• Thankyou as ever for reading, Kathy; yes, you’re absolutely right, I’m glad this story (as grim as it is) prompted these thoughts. Always really glad to see you’ve read one of my stories, and to hear your thoughts, thanks so much.

      • I’m always on the lookout for a new story from you. Keep on pushing the envelope, experimenting with different styles. I have the feeling you have quite a career in writing ahead of you.

  2. Absolutely Love the stream of consciousness dialogue here and there. Sparse and real. “..went out to meet you at five o’clock in the morning after you’d been out you were so drunk and all you wanted to do was talk / slice” is stunning. Really. Stunning.

    • thanks so much for reading – I was really glad to see you’d read this one, because i was pretty unsure about it – and the lovely feedback Manja, it’s really motivating. I will use it as motivation to write and keep trying things. actually, when I first wrote this, that stuff was unspaced – wentouttomeetyou etc – but we both know that would have been a rip-off 😉 ablatantone

      • “that stuff” is wonderful. It is stunning for its sparseness, its naked bones. Maximum alienation with minimum use of elements. It’s so easy to use lots of clever words and just embellish stuff ad nauseum. Aesthetic Arrest is an oxygen hole in the ice. A simple form. The whole world in a single atom.

    • thankyou for reading this, Kate, and for your really kind words. this had been on the backburner for a while because I wasn’t sure it was working, and I still think it needs work, but I’m really glad to read your comment. Thanks so much for reading my stuff.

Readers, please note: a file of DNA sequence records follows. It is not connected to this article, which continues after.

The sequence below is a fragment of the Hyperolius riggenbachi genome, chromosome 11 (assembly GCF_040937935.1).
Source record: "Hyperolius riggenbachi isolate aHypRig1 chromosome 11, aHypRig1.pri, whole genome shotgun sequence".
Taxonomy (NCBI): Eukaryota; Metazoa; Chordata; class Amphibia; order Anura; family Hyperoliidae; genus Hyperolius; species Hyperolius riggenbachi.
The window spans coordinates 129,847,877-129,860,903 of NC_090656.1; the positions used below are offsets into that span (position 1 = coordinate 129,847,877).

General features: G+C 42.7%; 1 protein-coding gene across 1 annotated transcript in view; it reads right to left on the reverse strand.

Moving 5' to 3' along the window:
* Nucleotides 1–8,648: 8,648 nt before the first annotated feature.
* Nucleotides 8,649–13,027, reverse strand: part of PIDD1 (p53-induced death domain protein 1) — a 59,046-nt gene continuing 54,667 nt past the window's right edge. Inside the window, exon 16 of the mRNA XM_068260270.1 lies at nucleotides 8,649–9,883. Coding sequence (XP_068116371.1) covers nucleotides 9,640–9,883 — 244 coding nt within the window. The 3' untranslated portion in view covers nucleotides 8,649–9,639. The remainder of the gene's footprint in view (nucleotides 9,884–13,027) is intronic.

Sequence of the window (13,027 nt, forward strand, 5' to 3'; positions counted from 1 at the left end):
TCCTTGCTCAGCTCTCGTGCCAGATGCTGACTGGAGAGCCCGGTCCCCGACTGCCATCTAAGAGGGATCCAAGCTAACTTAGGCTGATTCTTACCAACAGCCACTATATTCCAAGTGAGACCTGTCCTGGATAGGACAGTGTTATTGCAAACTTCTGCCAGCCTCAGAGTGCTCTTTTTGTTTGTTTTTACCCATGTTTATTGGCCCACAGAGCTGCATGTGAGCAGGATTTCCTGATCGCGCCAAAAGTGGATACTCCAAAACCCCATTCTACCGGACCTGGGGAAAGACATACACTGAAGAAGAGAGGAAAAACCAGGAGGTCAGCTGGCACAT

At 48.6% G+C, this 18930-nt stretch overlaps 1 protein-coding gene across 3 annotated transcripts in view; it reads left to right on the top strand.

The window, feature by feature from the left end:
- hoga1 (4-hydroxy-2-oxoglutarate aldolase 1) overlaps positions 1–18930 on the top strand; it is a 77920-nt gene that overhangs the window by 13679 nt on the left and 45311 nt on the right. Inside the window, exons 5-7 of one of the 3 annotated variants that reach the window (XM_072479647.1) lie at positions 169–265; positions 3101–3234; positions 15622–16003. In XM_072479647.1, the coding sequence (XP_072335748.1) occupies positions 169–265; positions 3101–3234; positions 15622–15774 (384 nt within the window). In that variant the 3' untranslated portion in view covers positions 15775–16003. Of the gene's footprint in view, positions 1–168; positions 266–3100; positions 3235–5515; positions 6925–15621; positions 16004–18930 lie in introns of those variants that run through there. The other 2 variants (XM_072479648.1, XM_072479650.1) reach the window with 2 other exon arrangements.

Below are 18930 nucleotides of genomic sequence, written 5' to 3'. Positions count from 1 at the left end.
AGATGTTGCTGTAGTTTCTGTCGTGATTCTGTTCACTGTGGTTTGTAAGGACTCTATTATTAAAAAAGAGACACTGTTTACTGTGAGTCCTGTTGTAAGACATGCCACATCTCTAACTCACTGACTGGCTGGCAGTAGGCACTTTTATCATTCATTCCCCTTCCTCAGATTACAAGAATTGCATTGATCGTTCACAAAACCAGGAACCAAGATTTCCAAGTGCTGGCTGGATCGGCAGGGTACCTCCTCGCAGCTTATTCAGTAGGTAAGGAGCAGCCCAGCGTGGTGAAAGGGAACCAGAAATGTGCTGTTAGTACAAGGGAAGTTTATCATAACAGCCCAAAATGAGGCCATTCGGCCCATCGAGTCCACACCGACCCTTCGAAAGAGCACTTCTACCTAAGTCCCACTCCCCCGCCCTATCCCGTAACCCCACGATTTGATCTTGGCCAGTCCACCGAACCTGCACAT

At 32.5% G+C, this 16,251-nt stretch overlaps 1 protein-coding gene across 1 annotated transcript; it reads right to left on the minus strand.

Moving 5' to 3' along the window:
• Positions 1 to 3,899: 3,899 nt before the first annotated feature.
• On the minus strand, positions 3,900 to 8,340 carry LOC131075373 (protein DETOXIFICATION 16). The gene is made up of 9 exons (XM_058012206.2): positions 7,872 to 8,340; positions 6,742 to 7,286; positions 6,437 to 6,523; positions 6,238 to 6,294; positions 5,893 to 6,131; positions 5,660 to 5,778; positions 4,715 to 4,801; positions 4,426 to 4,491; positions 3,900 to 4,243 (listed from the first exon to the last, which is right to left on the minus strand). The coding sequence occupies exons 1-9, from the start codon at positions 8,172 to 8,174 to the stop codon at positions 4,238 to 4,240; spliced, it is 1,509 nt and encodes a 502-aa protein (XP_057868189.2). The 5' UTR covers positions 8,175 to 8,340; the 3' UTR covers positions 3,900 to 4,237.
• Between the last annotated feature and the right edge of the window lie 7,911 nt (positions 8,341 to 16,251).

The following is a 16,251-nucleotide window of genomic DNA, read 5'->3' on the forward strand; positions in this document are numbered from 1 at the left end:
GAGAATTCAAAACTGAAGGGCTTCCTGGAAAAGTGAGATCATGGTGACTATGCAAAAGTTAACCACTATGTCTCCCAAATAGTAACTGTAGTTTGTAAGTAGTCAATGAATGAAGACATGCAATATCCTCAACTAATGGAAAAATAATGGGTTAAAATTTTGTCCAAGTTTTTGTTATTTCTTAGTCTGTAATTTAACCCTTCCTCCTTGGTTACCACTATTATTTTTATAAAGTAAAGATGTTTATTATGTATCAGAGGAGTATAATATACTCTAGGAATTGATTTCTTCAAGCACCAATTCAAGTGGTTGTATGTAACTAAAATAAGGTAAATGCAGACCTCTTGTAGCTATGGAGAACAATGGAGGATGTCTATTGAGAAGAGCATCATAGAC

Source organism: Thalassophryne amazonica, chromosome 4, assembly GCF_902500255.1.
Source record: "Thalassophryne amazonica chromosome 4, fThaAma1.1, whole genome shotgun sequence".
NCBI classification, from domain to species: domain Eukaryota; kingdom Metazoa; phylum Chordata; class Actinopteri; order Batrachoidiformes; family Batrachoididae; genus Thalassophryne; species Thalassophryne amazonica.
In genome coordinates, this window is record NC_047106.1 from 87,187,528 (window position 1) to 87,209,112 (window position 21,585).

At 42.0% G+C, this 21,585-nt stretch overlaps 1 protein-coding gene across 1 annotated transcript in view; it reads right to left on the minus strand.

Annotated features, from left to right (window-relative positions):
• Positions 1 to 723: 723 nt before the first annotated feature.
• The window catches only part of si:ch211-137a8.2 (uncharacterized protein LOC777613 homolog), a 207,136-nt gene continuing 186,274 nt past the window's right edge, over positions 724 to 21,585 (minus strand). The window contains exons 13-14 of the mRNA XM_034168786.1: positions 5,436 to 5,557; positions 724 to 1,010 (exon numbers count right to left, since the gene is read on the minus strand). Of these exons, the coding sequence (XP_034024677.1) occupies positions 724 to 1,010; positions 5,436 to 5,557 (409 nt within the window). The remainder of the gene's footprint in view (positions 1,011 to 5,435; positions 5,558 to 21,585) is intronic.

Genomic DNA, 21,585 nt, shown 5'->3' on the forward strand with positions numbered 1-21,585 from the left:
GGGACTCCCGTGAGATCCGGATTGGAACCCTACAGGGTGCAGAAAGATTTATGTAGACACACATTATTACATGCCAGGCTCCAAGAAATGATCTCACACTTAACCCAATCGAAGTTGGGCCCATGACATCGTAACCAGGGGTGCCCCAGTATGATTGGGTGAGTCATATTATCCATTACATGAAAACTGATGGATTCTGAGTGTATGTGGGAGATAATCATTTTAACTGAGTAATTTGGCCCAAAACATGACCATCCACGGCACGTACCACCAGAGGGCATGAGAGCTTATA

3. Stephen this was a very hard one for me to read! You described so well the grim anguish, confusion, guilt and despair. I like the way you piece thoughts and memories like a mosaic, sharp and glittering bits. It was painful and so well written!!

  4. Possibly my favourite piece that you’ve written. Love the rhythm of your prose and the way we are sucked into his consciousness. Especially love the paragraph where you describe the feeling of lifting the water as if it were a carrier bag, such evocative description. 🙂 Maria.

  5. Trying to climb inside someone else’s mind – I think that’s something we’ve all tried to do but you’ve expressed the futility of it here – no matter how close you think you are to another person. Your writing keeps on getting better, Stephen.

    • Thanks for reading, Julia – I hope you are well and enjoying your writing. I’m glad to hear your thoughts on this as I wasn’t sure it was working. I wrote it last summer and had left it, unconvinced…need to stop by your blog soon, sorry took so long to reply to your comment here, and thanks again 🙂

Thankyou for reading, feedback/constructive criticism always welcome :-)